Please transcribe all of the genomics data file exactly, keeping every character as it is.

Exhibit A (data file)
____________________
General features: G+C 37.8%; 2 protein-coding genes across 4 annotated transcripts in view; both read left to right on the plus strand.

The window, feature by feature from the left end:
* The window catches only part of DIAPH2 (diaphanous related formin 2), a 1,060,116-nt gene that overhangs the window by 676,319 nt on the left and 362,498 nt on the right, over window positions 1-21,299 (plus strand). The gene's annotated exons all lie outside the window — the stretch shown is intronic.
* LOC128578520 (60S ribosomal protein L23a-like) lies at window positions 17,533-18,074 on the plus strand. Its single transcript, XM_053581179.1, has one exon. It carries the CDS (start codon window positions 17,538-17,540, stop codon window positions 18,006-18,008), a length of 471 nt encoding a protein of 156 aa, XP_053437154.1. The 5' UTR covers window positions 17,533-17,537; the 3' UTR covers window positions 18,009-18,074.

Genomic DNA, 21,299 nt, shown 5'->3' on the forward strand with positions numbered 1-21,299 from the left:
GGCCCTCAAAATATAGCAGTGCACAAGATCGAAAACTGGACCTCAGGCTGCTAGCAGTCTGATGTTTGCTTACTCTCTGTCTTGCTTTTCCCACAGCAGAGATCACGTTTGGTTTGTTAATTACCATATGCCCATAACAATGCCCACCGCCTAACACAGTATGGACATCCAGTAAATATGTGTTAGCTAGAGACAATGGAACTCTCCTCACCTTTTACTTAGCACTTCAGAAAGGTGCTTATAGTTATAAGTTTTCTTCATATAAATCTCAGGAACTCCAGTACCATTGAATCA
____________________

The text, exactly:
General features: G+C 37.8%; 2 protein-coding genes across 4 annotated transcripts in view; both read left to right on the plus strand.

The window, feature by feature from the left end:
* The window catches only part of DIAPH2 (diaphanous related formin 2), a 1,060,116-nt gene that overhangs the window by 676,319 nt on the left and 362,498 nt on the right, over window positions 1-21,299 (plus strand). The gene's annotated exons all lie outside the window — the stretch shown is intronic.
* LOC128578520 (60S ribosomal protein L23a-like) lies at window positions 17,533-18,074 on the plus strand. Its single transcript, XM_053581179.1, has one exon. It carries the CDS (start codon window positions 17,538-17,540, stop codon window positions 18,006-18,008), a length of 471 nt encoding a protein of 156 aa, XP_053437154.1. The 5' UTR covers window positions 17,533-17,537; the 3' UTR covers window positions 18,009-18,074.

Genomic DNA, 21,299 nt, shown 5'->3' on the forward strand with positions numbered 1-21,299 from the left:
GGCCCTCAAAATATAGCAGTGCACAAGATCGAAAACTGGACCTCAGGCTGCTAGCAGTCTGATGTTTGCTTACTCTCTGTCTTGCTTTTCCCACAGCAGAGATCACGTTTGGTTTGTTAATTACCATATGCCCATAACAATGCCCACCGCCTAACACAGTATGGACATCCAGTAAATATGTGTTAGCTAGAGACAATGGAACTCTCCTCACCTTTTACTTAGCACTTCAGAAAGGTGCTTATAGTTATAAGTTTTCTTCATATAAATCTCAGGAACTCCAGTACCATTGAATCA